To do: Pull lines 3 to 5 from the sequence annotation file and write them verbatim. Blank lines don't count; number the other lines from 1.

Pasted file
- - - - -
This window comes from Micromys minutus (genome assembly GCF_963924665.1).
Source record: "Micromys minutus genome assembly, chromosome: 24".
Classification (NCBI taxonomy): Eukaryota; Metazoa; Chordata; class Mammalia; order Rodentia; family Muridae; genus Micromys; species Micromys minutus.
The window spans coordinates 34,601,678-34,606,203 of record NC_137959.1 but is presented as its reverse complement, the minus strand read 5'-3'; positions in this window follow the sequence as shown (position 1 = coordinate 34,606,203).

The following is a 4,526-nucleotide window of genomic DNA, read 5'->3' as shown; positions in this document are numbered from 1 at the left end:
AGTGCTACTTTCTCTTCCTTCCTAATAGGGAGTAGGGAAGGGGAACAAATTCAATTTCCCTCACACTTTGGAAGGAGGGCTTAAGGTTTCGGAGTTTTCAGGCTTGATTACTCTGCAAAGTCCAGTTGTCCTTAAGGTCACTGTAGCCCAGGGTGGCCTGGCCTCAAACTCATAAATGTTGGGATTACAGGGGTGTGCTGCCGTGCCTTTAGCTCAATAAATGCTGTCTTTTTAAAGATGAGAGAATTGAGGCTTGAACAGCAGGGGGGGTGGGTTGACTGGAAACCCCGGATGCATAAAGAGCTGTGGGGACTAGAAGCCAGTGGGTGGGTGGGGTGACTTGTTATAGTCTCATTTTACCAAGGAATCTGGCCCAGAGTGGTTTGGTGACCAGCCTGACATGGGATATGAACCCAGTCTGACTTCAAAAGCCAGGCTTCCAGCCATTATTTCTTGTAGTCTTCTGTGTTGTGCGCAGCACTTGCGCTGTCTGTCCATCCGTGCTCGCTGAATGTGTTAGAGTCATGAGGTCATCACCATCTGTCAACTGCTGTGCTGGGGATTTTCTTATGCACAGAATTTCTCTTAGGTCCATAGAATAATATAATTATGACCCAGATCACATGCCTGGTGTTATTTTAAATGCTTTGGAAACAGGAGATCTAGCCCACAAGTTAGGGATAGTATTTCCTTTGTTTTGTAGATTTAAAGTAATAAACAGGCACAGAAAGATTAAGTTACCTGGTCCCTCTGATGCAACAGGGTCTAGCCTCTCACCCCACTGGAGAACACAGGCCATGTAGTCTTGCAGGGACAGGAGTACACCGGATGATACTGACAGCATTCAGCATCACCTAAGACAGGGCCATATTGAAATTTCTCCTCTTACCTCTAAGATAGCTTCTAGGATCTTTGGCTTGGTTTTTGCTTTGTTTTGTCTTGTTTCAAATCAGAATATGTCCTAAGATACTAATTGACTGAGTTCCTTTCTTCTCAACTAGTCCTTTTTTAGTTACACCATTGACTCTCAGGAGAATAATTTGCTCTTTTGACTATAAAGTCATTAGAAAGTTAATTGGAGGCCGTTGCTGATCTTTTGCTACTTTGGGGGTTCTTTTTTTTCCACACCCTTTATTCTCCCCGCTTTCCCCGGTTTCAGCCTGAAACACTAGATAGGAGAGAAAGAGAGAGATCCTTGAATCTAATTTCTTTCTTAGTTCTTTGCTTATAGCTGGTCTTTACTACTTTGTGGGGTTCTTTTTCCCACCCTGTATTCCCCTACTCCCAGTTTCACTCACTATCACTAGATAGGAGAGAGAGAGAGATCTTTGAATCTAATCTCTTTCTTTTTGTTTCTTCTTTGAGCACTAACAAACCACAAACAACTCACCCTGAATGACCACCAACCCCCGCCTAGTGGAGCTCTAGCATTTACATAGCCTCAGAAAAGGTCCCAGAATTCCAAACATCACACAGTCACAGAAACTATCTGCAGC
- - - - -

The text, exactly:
Classification (NCBI taxonomy): Eukaryota; Metazoa; Chordata; class Mammalia; order Rodentia; family Muridae; genus Micromys; species Micromys minutus.
The window spans coordinates 34,601,678-34,606,203 of record NC_137959.1 but is presented as its reverse complement, the minus strand read 5'-3'; positions in this window follow the sequence as shown (position 1 = coordinate 34,606,203).

The following is a 4,526-nucleotide window of genomic DNA, read 5'->3' as shown; positions in this document are numbered from 1 at the left end: